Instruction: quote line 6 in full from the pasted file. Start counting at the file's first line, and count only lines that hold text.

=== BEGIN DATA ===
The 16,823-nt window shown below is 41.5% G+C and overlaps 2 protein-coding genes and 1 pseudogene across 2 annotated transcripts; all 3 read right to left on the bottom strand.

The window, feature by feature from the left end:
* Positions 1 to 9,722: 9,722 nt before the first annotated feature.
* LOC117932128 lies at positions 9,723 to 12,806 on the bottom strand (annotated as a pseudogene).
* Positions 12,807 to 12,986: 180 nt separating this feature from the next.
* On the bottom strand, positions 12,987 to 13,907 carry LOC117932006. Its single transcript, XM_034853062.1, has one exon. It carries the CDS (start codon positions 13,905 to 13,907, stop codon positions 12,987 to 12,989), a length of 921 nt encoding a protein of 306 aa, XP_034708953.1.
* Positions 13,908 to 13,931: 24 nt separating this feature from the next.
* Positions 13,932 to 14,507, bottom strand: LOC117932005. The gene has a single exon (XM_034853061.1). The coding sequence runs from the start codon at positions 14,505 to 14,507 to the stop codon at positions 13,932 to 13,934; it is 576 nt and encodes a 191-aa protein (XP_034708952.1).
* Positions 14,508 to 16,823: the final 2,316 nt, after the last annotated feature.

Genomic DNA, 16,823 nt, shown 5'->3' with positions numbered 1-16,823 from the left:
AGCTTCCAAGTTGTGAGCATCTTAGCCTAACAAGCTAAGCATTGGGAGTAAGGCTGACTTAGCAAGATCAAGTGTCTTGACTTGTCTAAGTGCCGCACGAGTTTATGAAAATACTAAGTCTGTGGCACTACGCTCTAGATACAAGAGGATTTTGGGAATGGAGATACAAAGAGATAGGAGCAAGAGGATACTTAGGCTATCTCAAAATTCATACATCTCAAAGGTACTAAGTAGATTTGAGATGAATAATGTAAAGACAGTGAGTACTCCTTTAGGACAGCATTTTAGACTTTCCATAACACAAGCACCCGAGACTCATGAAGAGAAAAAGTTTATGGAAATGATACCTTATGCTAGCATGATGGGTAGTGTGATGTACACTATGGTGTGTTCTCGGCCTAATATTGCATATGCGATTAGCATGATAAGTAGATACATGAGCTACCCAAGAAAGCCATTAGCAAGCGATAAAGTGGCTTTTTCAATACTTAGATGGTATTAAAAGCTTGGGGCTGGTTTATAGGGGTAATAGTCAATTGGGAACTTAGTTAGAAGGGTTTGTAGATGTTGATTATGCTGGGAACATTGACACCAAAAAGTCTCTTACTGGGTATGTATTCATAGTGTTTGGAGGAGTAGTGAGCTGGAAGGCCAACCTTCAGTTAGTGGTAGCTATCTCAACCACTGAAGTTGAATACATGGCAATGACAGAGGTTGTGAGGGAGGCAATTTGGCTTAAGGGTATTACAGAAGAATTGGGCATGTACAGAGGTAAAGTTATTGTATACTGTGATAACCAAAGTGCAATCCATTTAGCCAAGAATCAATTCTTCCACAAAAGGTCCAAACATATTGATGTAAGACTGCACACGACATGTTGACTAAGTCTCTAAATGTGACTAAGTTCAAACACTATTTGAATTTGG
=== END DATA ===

* On the bottom strand, positions 12,987 to 13,907 carry LOC117932006. Its single transcript, XM_034853062.1, has one exon. It carries the CDS (start codon positions 13,905 to 13,907, stop codon positions 12,987 to 12,989), a length of 921 nt encoding a protein of 306 aa, XP_034708953.1.